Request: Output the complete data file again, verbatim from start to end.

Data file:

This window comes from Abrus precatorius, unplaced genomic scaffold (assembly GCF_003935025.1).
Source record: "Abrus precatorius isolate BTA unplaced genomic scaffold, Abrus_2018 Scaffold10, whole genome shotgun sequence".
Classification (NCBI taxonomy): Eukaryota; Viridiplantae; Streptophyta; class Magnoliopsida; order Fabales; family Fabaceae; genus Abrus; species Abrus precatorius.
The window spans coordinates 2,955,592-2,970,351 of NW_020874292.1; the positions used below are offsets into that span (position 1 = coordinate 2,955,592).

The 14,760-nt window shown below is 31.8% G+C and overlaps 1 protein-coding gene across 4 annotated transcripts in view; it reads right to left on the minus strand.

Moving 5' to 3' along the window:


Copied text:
This window comes from Abrus precatorius, unplaced genomic scaffold (assembly GCF_003935025.1).
Source record: "Abrus precatorius isolate BTA unplaced genomic scaffold, Abrus_2018 Scaffold10, whole genome shotgun sequence".
Classification (NCBI taxonomy): Eukaryota; Viridiplantae; Streptophyta; class Magnoliopsida; order Fabales; family Fabaceae; genus Abrus; species Abrus precatorius.
The window spans coordinates 2,955,592-2,970,351 of NW_020874292.1; the positions used below are offsets into that span (position 1 = coordinate 2,955,592).

The 14,760-nt window shown below is 31.8% G+C and overlaps 1 protein-coding gene across 4 annotated transcripts in view; it reads right to left on the minus strand.

Moving 5' to 3' along the window: